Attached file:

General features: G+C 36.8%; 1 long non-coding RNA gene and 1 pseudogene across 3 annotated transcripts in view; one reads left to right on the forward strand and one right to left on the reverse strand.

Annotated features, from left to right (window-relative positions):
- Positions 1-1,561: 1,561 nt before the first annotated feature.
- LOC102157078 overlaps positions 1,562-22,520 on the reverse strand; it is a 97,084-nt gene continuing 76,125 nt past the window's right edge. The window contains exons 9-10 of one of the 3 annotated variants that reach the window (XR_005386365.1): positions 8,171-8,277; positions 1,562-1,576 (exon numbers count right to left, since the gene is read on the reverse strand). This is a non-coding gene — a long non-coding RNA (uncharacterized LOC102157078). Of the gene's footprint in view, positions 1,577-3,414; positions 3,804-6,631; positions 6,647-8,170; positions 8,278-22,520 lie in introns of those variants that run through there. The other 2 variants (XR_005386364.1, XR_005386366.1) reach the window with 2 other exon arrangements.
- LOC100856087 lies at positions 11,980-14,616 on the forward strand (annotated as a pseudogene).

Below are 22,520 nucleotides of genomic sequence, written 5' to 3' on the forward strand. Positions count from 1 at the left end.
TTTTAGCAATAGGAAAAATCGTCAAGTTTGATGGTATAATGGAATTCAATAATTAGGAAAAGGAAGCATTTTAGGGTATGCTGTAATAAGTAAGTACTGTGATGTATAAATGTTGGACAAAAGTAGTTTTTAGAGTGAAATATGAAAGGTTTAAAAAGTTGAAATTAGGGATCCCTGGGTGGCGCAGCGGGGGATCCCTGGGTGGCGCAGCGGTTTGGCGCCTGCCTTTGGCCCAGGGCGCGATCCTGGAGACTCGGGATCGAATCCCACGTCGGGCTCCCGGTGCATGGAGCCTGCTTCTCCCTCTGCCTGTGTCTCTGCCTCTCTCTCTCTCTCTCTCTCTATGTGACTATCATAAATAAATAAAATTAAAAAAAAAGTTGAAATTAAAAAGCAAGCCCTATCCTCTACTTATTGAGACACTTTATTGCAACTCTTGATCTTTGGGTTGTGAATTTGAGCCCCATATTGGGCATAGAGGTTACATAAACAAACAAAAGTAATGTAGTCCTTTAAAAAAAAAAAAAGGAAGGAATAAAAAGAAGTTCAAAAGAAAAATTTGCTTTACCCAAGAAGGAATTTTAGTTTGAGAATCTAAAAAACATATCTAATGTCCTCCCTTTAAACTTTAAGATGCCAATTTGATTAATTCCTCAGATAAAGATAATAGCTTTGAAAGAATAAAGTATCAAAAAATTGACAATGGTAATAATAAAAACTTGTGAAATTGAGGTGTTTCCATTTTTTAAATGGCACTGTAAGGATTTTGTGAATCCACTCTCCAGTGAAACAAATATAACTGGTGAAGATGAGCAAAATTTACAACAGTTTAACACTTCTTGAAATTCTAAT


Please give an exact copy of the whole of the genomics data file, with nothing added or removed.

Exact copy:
General features: G+C 36.8%; 1 long non-coding RNA gene and 1 pseudogene across 3 annotated transcripts in view; one reads left to right on the forward strand and one right to left on the reverse strand.

Annotated features, from left to right (window-relative positions):
- Positions 1-1,561: 1,561 nt before the first annotated feature.
- LOC102157078 overlaps positions 1,562-22,520 on the reverse strand; it is a 97,084-nt gene continuing 76,125 nt past the window's right edge. The window contains exons 9-10 of one of the 3 annotated variants that reach the window (XR_005386365.1): positions 8,171-8,277; positions 1,562-1,576 (exon numbers count right to left, since the gene is read on the reverse strand). This is a non-coding gene — a long non-coding RNA (uncharacterized LOC102157078). Of the gene's footprint in view, positions 1,577-3,414; positions 3,804-6,631; positions 6,647-8,170; positions 8,278-22,520 lie in introns of those variants that run through there. The other 2 variants (XR_005386364.1, XR_005386366.1) reach the window with 2 other exon arrangements.
- LOC100856087 lies at positions 11,980-14,616 on the forward strand (annotated as a pseudogene).

Below are 22,520 nucleotides of genomic sequence, written 5' to 3' on the forward strand. Positions count from 1 at the left end.
TTTTAGCAATAGGAAAAATCGTCAAGTTTGATGGTATAATGGAATTCAATAATTAGGAAAAGGAAGCATTTTAGGGTATGCTGTAATAAGTAAGTACTGTGATGTATAAATGTTGGACAAAAGTAGTTTTTAGAGTGAAATATGAAAGGTTTAAAAAGTTGAAATTAGGGATCCCTGGGTGGCGCAGCGGGGGATCCCTGGGTGGCGCAGCGGTTTGGCGCCTGCCTTTGGCCCAGGGCGCGATCCTGGAGACTCGGGATCGAATCCCACGTCGGGCTCCCGGTGCATGGAGCCTGCTTCTCCCTCTGCCTGTGTCTCTGCCTCTCTCTCTCTCTCTCTCTCTATGTGACTATCATAAATAAATAAAATTAAAAAAAAAGTTGAAATTAAAAAGCAAGCCCTATCCTCTACTTATTGAGACACTTTATTGCAACTCTTGATCTTTGGGTTGTGAATTTGAGCCCCATATTGGGCATAGAGGTTACATAAACAAACAAAAGTAATGTAGTCCTTTAAAAAAAAAAAAAGGAAGGAATAAAAAGAAGTTCAAAAGAAAAATTTGCTTTACCCAAGAAGGAATTTTAGTTTGAGAATCTAAAAAACATATCTAATGTCCTCCCTTTAAACTTTAAGATGCCAATTTGATTAATTCCTCAGATAAAGATAATAGCTTTGAAAGAATAAAGTATCAAAAAATTGACAATGGTAATAATAAAAACTTGTGAAATTGAGGTGTTTCCATTTTTTAAATGGCACTGTAAGGATTTTGTGAATCCACTCTCCAGTGAAACAAATATAACTGGTGAAGATGAGCAAAATTTACAACAGTTTAACACTTCTTGAAATTCTAAT